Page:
When the world feels heavy, how do artists keep creating?

Stress from outside seeps into artists’ studios

Artists are not isolated from the rest of humanity, so stress from outside seeps into their studios, negatively affecting the process of creating art and its enjoyment. The role of artists is to create art that captures experiences, evokes emotions, documents events, and initiates conversations in their communities, among other things. Creating art helps them process their experiences, express themselves, and understand their world. Those around them also influence them. Most artists started their creative careers because they found enjoyment and satisfaction in making things with their hands. Sadly, as time passes, the stresses of everyday life can stifle their creativity and joy. As artists become more aware of their artwork, they can become more concerned with money, stress, production, timelines, and more. In other words, current events may make it difficult for them to get into a creative flow. When art careers or outside influences stress artists, how do they find joy in their work? Or, to put it another way, how do they keep creating when the world feels heavy?

Put less pressure on your artwork’s outcome

“Let your dreams outgrow your expectations”-Ryunosuke Satoro.

Most often, artists place too much pressure on the output of their creative pursuits, setting themselves in a position of fear. When art was considered a hobby and something artists did in their spare time, they could accept being beginners. Back then, there were fewer expectations for the finished artwork from them and others.It is more likely for artists to lose sight of their creative potential if they place more expectations on their work, whether it is gaining recognition, an art gallery acceptance, or more social media followers. These anxieties prevent them from being fully present during the flow of their creative process.

Take on your craziest ideas

Let go of the pressure to produce a masterpiece immediately. Instead, start by jotting down a few of your wretched ideas. You can keep those in a notebook after that. To take this one step further, consider sketching or modeling them to see how they would appear if “they weren’t so terrible”.As you work through a half dozen or so ideas, you’ll find that not being a perfectionist is not so scary. Then again, playing at being “bad” might spark one or two ideas.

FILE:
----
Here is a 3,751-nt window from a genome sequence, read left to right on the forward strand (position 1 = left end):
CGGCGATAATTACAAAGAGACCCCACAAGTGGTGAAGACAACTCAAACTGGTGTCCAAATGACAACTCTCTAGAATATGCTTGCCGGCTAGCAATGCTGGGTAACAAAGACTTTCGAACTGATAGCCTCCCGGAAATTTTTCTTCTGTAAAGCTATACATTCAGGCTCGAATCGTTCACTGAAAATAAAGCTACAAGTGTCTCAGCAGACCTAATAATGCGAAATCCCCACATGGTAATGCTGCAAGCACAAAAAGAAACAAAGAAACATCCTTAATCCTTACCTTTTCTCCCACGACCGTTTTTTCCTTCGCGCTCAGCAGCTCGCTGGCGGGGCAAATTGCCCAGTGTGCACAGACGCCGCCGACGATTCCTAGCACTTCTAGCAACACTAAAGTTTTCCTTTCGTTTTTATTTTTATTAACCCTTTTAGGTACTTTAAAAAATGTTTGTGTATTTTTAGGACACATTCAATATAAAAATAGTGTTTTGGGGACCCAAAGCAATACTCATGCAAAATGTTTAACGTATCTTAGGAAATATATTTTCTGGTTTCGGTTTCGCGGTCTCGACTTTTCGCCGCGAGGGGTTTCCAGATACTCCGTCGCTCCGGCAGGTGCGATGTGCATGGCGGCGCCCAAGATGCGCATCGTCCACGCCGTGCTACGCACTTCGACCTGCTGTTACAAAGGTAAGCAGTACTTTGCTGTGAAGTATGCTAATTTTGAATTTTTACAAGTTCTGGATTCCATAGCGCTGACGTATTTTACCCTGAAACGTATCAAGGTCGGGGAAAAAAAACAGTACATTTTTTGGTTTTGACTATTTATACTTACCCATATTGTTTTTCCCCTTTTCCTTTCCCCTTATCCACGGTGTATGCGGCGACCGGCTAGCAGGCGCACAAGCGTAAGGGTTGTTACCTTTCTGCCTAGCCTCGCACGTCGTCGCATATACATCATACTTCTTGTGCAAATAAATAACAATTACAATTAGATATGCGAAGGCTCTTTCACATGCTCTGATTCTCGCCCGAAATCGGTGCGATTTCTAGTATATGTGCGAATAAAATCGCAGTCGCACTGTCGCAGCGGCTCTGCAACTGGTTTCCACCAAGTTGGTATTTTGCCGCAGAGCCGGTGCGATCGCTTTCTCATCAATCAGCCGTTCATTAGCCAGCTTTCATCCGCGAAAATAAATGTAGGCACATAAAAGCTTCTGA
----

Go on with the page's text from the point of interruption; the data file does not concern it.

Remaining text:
Create art for someone in particular

Do you remember when you gave someone something that made them genuinely smile? Feel that joy for a moment. Having access to this feeling cannot only improve your happiness but also help you create more fun in your practice. Next time you work on a project, think of a time when your creativity made someone happy. By doing this, you cultivate a feeling of joy in the process.You can also imagine who you might be creating the work for. Try answering these questions: How are they feeling? What can you tell them about a story? Have they had an experience or a story that reaches beyond the ordinary? Be inspired by what they love or shape them. Taking the pressure off your creativity will help you focus on what makes the other person happy or fulfilled. 

When things get stressful, first take care of yourself

Feeling these things creep in? Take a break, make some tea, walk, speak to a friend or other artists, or sit quietly for a few minutes to contemplate. You can focus better on self-care if you are not tethered to your phone 24 hours a day. Instead, try to figure out why you are unsatisfied with your work. For example, why do you feel it is not good enough? Or do you think your next painting will fail? Working through your feelings about your painting and its relationship to outside events is more accessible without extraneous noise. First, pause when you feel fear, disappointment, stress, or anxiety. Then, take some time to relax. Consider any patterns that occur when you think about these things for a few minutes. These patterns will continue to impede your creativity and joy if you do not stop them. 

Connect with other creatives

Through difficult times, artists turn to the arts for solace. Artists use art to capture and process more than just their own experiences. Making art allows artists to document the world around them and explore how they are a part of it. How would we feel if we didn’t have the opportunity to engage with art? For their creations to last across generations, artists must exhibit and share their work. Art benefits us personally and socially in countless ways. By looking at art, we are reminded that we are not alone and that we share complex experiences no matter where we live. Together, people can process emotions, form connections, and influence change through art. Accordingly, we need artists to continue making art even during tough times. 

At ArtKoti, we provide artists with a creative space where they can express themselves. Art comes alive here, ideas flow, conversations happen, creativity takes off, and joy is reflected in their work. As a community, we strive to create a culture that inspires, enjoys, and brings artists together.